The Constitution (Article 143) authorises the president to seek the opinion of the Supreme Court in the two categories of matters:
- On any question of law or fact of public importance which has arisen or which is likely to arise.
- On any dispute arising out of any pre-constitution treaty, agreement, covenant, engagement, sanad or other similar instruments.
In the first case, the Supreme Court may tender or may refuse to tender its opinion to the president. But, in the second case, the Supreme Court ‘must’ tender its opinion to the president. In both the cases, the opinion expressed by the Supreme Court is only advisory and not a judicial pronouncement. Hence, it is not binding on the president; he may follow or may not follow the opinion. However, it facilitates the government to have an authoritative legal opinion on a matter to be decided by it. So far (2013), the President has made fifteen references to the Supreme Court under its advisory jurisdiction (also known as consultative jurisdiction). These are mentioned below in the chronological order.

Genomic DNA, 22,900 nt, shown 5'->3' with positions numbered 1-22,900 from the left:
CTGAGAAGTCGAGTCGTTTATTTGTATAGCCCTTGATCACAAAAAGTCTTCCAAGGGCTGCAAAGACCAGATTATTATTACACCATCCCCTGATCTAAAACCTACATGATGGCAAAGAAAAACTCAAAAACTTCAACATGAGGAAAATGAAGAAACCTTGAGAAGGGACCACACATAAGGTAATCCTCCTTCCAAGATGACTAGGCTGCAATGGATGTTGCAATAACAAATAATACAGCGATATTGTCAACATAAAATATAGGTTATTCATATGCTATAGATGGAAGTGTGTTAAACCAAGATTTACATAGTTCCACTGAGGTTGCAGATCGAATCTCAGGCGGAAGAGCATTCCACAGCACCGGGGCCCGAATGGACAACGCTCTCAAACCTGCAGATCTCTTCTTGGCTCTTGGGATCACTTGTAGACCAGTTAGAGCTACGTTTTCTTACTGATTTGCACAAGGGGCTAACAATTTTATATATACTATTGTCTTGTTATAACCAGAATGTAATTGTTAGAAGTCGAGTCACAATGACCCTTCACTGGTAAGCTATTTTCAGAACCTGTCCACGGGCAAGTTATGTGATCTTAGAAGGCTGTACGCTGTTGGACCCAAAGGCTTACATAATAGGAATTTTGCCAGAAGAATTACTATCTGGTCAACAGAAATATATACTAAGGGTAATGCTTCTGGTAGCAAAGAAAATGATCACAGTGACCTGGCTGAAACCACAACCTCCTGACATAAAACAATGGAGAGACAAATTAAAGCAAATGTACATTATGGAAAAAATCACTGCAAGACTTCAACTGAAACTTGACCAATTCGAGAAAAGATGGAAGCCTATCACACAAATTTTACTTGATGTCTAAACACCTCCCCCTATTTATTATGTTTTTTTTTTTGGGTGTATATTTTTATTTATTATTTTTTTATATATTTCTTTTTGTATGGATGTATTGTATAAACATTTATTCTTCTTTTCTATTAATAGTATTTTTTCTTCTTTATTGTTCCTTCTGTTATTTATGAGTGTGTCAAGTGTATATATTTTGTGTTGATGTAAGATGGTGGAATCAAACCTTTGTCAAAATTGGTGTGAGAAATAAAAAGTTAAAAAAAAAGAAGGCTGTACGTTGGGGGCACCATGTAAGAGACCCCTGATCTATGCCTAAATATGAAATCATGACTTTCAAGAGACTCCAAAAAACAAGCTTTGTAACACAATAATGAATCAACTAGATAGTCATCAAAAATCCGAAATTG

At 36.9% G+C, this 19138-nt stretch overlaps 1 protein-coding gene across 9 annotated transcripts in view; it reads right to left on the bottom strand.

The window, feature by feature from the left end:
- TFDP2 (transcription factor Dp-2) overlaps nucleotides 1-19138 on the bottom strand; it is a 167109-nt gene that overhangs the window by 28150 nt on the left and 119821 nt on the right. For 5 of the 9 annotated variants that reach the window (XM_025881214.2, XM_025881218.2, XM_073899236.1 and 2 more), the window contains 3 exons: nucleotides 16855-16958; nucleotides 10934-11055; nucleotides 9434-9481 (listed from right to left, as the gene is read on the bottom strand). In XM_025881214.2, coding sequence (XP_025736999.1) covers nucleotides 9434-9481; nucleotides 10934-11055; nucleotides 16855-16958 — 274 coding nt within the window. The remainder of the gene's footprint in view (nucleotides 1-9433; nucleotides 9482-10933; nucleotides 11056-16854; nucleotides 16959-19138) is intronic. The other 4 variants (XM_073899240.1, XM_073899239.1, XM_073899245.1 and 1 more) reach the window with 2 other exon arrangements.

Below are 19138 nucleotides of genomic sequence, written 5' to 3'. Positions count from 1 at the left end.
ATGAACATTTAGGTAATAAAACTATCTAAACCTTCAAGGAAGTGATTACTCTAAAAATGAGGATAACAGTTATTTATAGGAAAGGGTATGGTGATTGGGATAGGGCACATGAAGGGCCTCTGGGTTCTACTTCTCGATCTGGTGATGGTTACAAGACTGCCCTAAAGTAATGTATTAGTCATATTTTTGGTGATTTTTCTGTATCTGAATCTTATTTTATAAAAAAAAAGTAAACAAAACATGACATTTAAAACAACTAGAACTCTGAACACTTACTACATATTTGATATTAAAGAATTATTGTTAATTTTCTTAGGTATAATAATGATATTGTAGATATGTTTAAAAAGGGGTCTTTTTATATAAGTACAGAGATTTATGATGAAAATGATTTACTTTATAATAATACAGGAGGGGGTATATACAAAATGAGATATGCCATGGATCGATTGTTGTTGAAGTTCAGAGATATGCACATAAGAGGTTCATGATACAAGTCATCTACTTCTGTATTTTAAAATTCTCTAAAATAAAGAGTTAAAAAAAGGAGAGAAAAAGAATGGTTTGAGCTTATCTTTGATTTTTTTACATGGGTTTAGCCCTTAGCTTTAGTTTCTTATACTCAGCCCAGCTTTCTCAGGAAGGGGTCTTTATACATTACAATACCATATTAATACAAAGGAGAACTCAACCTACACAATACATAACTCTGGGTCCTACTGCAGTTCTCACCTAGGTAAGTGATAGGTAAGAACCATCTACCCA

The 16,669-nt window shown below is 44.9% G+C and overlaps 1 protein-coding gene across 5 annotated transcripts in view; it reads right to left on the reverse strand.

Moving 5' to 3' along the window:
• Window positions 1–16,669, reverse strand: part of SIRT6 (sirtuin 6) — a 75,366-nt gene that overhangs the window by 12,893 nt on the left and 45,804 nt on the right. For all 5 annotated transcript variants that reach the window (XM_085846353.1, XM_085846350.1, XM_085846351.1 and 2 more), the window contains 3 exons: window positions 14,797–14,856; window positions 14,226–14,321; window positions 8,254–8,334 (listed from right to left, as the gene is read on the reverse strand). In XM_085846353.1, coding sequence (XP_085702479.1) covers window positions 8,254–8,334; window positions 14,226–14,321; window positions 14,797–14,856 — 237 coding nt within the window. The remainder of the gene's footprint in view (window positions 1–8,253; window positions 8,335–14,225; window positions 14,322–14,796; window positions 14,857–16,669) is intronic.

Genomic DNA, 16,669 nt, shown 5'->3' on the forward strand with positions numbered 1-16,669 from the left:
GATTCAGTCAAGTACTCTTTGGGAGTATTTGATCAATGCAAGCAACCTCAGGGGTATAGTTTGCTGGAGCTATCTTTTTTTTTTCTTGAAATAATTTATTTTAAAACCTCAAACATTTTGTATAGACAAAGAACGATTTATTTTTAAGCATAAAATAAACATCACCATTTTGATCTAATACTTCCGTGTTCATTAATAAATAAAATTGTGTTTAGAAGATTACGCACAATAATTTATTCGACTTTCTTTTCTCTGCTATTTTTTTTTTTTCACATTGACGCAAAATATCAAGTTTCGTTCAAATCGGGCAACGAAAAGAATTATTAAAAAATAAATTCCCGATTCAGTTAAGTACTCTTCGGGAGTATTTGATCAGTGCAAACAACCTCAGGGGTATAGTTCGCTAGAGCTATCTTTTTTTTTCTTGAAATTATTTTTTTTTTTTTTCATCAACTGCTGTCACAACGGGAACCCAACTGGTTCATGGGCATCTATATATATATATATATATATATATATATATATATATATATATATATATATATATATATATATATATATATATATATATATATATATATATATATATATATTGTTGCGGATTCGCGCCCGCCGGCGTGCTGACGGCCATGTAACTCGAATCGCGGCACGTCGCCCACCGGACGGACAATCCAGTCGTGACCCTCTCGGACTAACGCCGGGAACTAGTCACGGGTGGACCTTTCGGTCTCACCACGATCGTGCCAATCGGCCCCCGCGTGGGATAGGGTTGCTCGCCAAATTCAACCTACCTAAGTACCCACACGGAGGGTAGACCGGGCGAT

- Delhi Laws Act in 1951
- Kerala Education Bill in 1958
- Berubari Union in 1960
- Sea Customs Act in 1963
- Keshav Singh’s case relating to the privileges of the Legislature in 1964
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